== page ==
Disk space depends on usage, so it is important to understand the mechanism. The database writes data to disk when appending data to the commit log for durability and when flushing memtables to SSTable data files for persistent storage. The commit log has a different access pattern (read/writes ratio) than the pattern for reading data from SSTables. This is more important for spinning disks than for SSDs.

SSTables are periodically compacted. Compaction improves performance by merging and rewriting data and discarding old data. However, depending on the type of compaction and size of the compactions, disk utilization and data directory volume temporarily increases during compaction. For this reason, be sure to leave an adequate amount of free disk space available on a node.

The following table provides guidelines for the minimum disk space requirements based on the compaction strategy:

DateTieredCompactionStrategy (DTCS) is deprecated in Cassandra 3.0.8/3.8.

Disk space requirements per compaction strategy
Compaction strategy Minimum requirements

UnifiedCompactionStrategy (UCS)

Qualification: A DSE 6.8.25+ cluster with any workload, but especially with vertically scaled nodes. Consider using UCS if your legacy compaction strategy is less than optimum.

Contact your DataStax account team for details.

Worst case: 20% of free disk space at the default configuration. See Schema Configuration Tuning for max_space_overhead parameter configuration details.

SizeTieredCompactionStrategy (STCS)

Sum of all the SSTables compacting must be smaller than the remaining disk space.

Worst case: 50% of free disk space. This scenario can occur in a manual compaction where all SSTables are merged into one giant SSTable.

LeveledCompactionStrategy (LCS)

Generally 10%. Worse case: 50% when the Level 0 backlog exceeds 32 SSTables (LCS uses STCS for Level 0).

TimeWindowCompactionStrategy (TWCS)

TWCS requirements are similar to STCS. TWCS requires a maximum disk space overhead of approximately 50% of the total size of SSTables in the last created bucket. To ensure adequate disk space, determine the size of the largest bucket or window ever generated and calculate 50% of that size.

Additional resources:

Estimating Usable Disk Capacity

To estimate how much data your nodes can hold, calculate the usable disk capacity per node and then multiply that by the number of nodes in your cluster. For a production cluster, DataStax recommends separating the commit log and data directories on different disks.

  1. Start with the raw capacity of the physical disks:

    raw_capacity = disk_size * number_of_data_disks
  2. Calculate the usable disk space accounting for file system formatting overhead (roughly 10 percent):

    formatted_disk_space = (raw_capacity * 0.9)
  3. Calculate the recommended working disk capacity:

    usable_disk_space = formatted_disk_space * (0.5 to 0.8)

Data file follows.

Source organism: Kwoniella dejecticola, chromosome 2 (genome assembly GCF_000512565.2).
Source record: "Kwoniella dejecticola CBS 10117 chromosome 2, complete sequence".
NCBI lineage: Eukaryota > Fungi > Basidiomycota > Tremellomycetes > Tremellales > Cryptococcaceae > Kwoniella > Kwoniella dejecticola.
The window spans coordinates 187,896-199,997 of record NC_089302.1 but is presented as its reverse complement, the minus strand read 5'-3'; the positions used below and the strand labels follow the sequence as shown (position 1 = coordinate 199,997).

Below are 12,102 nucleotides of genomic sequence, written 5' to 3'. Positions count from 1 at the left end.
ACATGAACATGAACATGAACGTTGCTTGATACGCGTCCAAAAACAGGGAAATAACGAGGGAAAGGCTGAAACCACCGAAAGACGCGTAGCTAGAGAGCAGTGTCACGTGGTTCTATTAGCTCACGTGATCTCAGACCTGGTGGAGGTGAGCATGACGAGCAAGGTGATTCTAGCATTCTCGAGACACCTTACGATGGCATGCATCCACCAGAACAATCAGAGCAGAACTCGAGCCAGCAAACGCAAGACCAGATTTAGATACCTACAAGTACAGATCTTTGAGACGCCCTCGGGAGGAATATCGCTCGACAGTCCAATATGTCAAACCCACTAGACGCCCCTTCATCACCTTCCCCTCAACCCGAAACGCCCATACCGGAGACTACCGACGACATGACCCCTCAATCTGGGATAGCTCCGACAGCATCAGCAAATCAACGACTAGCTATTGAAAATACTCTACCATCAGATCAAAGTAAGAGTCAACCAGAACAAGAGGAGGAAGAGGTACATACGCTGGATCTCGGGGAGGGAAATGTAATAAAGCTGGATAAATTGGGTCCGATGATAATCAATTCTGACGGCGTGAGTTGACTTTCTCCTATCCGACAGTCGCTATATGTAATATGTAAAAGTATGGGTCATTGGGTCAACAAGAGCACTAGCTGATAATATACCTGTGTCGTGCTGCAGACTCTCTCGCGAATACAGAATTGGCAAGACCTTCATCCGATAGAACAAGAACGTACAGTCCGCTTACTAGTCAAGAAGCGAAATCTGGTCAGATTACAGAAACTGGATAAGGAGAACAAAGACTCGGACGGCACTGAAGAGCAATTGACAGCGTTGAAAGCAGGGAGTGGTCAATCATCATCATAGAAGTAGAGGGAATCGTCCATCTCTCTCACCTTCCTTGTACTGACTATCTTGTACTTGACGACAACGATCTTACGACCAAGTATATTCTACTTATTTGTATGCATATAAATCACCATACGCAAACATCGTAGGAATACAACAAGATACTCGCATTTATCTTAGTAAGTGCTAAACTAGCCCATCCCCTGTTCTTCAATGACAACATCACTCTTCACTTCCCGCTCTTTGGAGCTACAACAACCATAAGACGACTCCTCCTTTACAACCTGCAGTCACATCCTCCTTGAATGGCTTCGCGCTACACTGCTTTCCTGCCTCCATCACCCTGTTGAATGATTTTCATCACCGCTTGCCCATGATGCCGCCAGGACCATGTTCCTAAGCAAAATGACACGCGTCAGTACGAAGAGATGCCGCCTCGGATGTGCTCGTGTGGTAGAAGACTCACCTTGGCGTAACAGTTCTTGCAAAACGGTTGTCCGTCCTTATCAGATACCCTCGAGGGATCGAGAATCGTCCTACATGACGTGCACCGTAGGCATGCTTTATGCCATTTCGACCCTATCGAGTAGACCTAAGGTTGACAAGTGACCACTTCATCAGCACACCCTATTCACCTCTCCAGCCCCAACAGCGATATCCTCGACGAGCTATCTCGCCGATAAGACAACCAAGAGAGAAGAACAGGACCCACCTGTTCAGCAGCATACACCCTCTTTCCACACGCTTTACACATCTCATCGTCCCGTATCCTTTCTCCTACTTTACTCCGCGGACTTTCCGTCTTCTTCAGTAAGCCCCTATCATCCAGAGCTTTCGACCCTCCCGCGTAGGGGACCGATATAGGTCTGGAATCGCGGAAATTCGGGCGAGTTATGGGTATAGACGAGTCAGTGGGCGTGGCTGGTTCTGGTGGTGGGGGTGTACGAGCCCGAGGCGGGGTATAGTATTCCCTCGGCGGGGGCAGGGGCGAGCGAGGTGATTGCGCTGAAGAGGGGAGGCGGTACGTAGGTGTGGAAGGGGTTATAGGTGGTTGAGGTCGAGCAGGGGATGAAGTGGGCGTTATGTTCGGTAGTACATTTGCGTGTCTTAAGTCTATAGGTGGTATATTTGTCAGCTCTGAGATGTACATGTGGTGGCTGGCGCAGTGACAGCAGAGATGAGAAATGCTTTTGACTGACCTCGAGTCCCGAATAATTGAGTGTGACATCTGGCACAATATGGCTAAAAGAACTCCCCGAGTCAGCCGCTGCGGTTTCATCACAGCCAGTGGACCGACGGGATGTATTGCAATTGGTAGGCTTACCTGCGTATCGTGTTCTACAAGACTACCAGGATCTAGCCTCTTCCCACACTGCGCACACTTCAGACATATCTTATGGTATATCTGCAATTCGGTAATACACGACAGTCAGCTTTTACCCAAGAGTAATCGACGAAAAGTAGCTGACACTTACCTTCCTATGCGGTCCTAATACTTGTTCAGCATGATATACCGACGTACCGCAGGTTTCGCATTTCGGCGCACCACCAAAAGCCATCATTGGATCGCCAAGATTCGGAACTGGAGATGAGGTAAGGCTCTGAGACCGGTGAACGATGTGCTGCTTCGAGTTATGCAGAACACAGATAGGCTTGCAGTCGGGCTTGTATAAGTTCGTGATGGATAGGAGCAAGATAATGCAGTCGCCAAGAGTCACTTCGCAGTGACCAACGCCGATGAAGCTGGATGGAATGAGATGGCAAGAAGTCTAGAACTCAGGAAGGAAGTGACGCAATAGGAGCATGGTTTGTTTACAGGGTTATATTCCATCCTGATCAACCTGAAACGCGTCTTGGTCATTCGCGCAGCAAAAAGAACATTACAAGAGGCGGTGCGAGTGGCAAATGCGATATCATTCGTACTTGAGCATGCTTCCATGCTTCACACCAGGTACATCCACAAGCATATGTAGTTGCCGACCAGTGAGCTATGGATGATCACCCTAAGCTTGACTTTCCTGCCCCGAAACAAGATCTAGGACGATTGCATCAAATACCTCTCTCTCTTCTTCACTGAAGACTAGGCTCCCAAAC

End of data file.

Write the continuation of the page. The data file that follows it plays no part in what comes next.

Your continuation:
During normal operations, the database routinely requires disk capacity for compaction and repair operations. For optimal performance and cluster health, DataStax recommends not filling your disks to capacity, but running at 50% to 80% capacity. See compaction strategy and size of the compactions.

Minimum Disk Space Recommendations

Thoroughly test before deploying to production.

DataStax highly recommends testing with the NoSQLBench or cassandra-stress tool at your desired configuration. Be sure to test common administrative operations, such as bootstrap, repair, and failure, to make certain your hardware selections meet your business needs. See Testing your cluster before production.

For DSE Search, also test using solr_stress.

DataStax Enterprise Capacity Policy

The following per Node data capacity limitations apply:

  • For DataStax Enterprise version 6.0 and earlier: 1TB per node

  • For DataStax Enterprise version 6.7 and later: 2TB per node

    If you have questions regarding node data capacity limitations, contact your DataStax account team.

Exceeding this data capacity limitations may have the following effects.

  • Depending on write throughput, hardware, and compaction strategy, compactions may get behind.

  • Streaming operations such as bootstrap, repair, and replacing nodes may take longer to complete.

Higher capacity nodes work best with low to moderate write throughput and no indexing.

One special case is for time-series data. Use the TimeWindowCompactionStrategy to scale larger than these limits if:

  • the time-series data is written once and never updated.

  • the data has a clustering column that is time based.

  • Read queries cover specific time-bounded ranges of data rather than its full history.

  • the TWCS windows are configured appropriately.

Capacity per Node (Node Density)

Node capacity is highly dependent on the environment. Determining node density depends on many factors, including: